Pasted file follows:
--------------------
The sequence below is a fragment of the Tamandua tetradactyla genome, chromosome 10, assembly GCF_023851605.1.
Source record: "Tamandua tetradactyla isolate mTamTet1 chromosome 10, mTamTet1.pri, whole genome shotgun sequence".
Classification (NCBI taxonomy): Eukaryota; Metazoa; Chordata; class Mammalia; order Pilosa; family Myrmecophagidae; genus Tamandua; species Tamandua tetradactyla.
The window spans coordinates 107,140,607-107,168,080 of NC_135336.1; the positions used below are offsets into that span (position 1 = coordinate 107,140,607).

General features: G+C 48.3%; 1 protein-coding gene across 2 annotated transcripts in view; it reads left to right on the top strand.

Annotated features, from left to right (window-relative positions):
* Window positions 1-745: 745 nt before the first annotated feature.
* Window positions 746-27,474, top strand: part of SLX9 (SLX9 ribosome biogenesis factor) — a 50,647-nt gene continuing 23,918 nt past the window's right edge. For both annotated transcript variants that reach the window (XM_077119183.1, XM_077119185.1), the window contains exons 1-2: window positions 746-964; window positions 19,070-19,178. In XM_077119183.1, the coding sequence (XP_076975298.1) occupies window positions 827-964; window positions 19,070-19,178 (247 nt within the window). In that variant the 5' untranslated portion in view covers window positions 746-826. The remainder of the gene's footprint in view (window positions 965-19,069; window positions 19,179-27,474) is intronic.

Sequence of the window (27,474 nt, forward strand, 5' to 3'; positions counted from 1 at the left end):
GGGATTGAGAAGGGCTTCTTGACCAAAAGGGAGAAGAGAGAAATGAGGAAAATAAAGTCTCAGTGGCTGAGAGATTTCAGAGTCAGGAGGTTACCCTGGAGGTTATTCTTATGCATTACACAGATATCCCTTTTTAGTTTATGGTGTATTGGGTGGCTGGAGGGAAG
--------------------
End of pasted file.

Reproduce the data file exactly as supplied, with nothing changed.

The sequence below is a fragment of the Tamandua tetradactyla genome, chromosome 10, assembly GCF_023851605.1.
Source record: "Tamandua tetradactyla isolate mTamTet1 chromosome 10, mTamTet1.pri, whole genome shotgun sequence".
Classification (NCBI taxonomy): Eukaryota; Metazoa; Chordata; class Mammalia; order Pilosa; family Myrmecophagidae; genus Tamandua; species Tamandua tetradactyla.
The window spans coordinates 107,140,607-107,168,080 of NC_135336.1; the positions used below are offsets into that span (position 1 = coordinate 107,140,607).

General features: G+C 48.3%; 1 protein-coding gene across 2 annotated transcripts in view; it reads left to right on the top strand.

Annotated features, from left to right (window-relative positions):
* Window positions 1-745: 745 nt before the first annotated feature.
* Window positions 746-27,474, top strand: part of SLX9 (SLX9 ribosome biogenesis factor) — a 50,647-nt gene continuing 23,918 nt past the window's right edge. For both annotated transcript variants that reach the window (XM_077119183.1, XM_077119185.1), the window contains exons 1-2: window positions 746-964; window positions 19,070-19,178. In XM_077119183.1, the coding sequence (XP_076975298.1) occupies window positions 827-964; window positions 19,070-19,178 (247 nt within the window). In that variant the 5' untranslated portion in view covers window positions 746-826. The remainder of the gene's footprint in view (window positions 965-19,069; window positions 19,179-27,474) is intronic.

Sequence of the window (27,474 nt, forward strand, 5' to 3'; positions counted from 1 at the left end):
GGGATTGAGAAGGGCTTCTTGACCAAAAGGGAGAAGAGAGAAATGAGGAAAATAAAGTCTCAGTGGCTGAGAGATTTCAGAGTCAGGAGGTTACCCTGGAGGTTATTCTTATGCATTACACAGATATCCCTTTTTAGTTTATGGTGTATTGGGTGGCTGGAGGGAAG